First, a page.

Death Valley – Last One

We explored more than just Death Valley on this trip, but we spent the most time there after having such a great time back in 2017. Here are the last of the photos and stories from this year’s adventure.

Of course we had to visit the Devil’s Golf Course – it’s just too stark and weird and inhospitable not to see.

Devil’s Golf Course

Another bit of Death Valley history happened when borax was found in the valley in the 1880s, and was mined and processed there for several years. Unfortunately, heat in the summer made processing impossible so the mine and processing was abandoned after only five years. However, the iconic “20 Mule Team” brand of borax (sold primarily as a laundry additive, but it has other uses) is still sold today, and the brand refers to the massive mule teams needed to haul the borax from Death Valley, up and over the mountains to market.

– Part of borax mule train

Another marvel in Death Valley’s harsh climate is the existence of natural springs and the endemic pupfish. Salt Creek is one of the few remaining wetland areas since Death Valley’s more plentiful marshes and lakes disappeared about 15,000 years ago.

Salt Creek

What makes the creek truly fascinating is the presence of little inch-long pupfish that have evolved to be a unique sub-species. Some other isolated bodies of groundwater in the Mojave desert also have pupfish populations, but each has evolved to adapt to its local conditions. Imagine – these little fish live in water that is 2.5 times saltier than the ocean, and where water temperatures can spike to 107 degrees (F). They may be little fry, but they’re tough!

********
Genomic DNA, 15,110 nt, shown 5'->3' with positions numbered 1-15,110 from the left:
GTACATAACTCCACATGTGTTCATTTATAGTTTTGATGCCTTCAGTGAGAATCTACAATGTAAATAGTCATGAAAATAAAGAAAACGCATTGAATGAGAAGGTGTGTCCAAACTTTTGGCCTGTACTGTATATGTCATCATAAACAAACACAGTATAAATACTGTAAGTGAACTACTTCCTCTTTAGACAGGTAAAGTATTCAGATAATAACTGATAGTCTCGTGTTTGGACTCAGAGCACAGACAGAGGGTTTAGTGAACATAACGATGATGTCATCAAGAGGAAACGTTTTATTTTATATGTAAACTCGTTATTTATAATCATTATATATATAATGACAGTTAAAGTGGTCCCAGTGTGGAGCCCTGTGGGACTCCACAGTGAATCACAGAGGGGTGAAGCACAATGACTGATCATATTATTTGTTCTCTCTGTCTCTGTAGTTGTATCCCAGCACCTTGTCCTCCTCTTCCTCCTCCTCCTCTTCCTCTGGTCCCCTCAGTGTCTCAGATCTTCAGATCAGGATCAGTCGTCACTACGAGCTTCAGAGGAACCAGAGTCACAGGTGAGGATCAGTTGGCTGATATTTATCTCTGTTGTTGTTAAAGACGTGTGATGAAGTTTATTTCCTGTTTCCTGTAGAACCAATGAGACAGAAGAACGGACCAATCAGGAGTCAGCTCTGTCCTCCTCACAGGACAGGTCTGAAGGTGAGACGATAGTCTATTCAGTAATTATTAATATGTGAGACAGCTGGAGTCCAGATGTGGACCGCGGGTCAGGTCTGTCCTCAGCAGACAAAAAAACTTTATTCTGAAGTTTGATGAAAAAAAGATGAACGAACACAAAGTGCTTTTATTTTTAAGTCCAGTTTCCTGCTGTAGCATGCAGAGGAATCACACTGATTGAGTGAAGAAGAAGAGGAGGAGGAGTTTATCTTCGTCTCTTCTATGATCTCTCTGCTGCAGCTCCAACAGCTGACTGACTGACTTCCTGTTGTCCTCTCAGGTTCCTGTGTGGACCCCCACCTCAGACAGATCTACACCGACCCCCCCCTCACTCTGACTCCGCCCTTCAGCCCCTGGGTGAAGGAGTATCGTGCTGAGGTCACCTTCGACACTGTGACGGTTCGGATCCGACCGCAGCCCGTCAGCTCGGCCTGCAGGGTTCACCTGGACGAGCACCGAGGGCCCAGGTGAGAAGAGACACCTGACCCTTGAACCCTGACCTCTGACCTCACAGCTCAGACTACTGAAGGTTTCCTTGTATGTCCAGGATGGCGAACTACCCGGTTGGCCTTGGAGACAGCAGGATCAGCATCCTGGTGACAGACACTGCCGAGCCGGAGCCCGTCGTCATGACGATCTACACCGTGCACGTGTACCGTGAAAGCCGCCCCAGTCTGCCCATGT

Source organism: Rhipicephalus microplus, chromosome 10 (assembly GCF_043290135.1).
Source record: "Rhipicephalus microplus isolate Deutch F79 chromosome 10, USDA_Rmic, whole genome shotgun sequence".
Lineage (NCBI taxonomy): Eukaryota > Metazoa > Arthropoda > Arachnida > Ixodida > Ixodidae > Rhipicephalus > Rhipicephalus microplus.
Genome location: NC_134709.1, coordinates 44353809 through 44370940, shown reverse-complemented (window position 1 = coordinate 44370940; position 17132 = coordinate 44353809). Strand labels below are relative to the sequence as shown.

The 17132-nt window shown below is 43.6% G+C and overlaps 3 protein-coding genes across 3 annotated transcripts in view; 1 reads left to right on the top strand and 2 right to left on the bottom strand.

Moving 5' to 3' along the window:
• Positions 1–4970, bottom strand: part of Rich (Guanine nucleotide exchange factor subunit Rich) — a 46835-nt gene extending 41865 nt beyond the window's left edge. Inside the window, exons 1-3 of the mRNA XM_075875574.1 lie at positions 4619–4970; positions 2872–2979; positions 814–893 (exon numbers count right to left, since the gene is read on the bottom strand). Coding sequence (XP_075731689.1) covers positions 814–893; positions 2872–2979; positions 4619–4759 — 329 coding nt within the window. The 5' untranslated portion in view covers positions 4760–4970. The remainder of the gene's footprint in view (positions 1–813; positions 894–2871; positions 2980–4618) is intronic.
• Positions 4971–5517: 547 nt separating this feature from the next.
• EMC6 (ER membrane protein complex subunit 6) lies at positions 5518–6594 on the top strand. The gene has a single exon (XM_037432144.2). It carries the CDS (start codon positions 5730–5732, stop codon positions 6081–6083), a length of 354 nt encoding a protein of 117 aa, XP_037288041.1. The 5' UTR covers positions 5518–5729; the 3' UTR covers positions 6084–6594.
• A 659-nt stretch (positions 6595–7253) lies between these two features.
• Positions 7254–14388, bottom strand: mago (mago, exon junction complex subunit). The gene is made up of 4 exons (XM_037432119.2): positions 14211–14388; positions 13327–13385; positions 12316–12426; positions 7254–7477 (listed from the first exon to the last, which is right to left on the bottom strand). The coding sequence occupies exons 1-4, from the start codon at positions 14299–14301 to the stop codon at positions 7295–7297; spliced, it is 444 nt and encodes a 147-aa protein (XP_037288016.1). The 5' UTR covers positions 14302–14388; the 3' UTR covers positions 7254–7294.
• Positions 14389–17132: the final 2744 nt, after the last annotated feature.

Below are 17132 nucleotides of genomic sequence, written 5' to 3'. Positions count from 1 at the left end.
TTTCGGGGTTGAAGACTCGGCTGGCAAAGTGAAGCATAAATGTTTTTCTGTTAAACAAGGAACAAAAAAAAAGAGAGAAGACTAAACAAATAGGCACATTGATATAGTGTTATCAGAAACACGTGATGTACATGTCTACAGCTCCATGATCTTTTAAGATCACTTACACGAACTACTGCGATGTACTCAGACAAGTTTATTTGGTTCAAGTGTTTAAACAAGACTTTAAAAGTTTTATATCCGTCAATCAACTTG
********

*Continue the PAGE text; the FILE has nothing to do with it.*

Salt Creek Pupfish

Since we’ve visited the park once before, we wanted to find new places to explore, particularly off the beaten path. A ranger recommended Room Canyon, well past all the popular spots, and towards the south end of the park.

The trailhead was vaguely located at a mile marker along the road, and the directions said to trek across open land for almost a mile and a half to find a small promontory that marks the actual canyon. The open land was cut by dry washes, rocks and scattered scrub, but we tended to stay in the larger washes and we eventually spotted the canyon’s entrance.

It was a really neat area, eventually opening up into a bigger space with a few wildflowers to remind us that there really is a lot of life in Death Valley.

Flowers were a welcome splash of color, but the rocks continue to dazzle with interesting shapes and colors too.

After a few hours of exploration, we decided to venture farther south, out of the park. We ran into a nice couple on another trail earlier in the week, and they recommended a visit to China Ranch – a date farm in the middle of nowhere. With the description of delicious date shakes on our minds, we set out to see if we could find some cold treats on a warm day. The drive south was gorgeous, with ever-changing colors and formations, eventually giving way to a few small clusters of scruffy civilization scattered in the desert. We followed the sun-faded signs down a twisting dirt road into an improbable barren canyon, and at the bottom, the fields of date palms were a happy surprise to see. The date shakes lived up to their billing, and we bought a pound of dates in different varieties to take home too. You just never know what you’re going to find – that’s the fun of exploring, and of following the suggestions made by nice people you meet on the trail.

Happy Jim after enjoying a date shake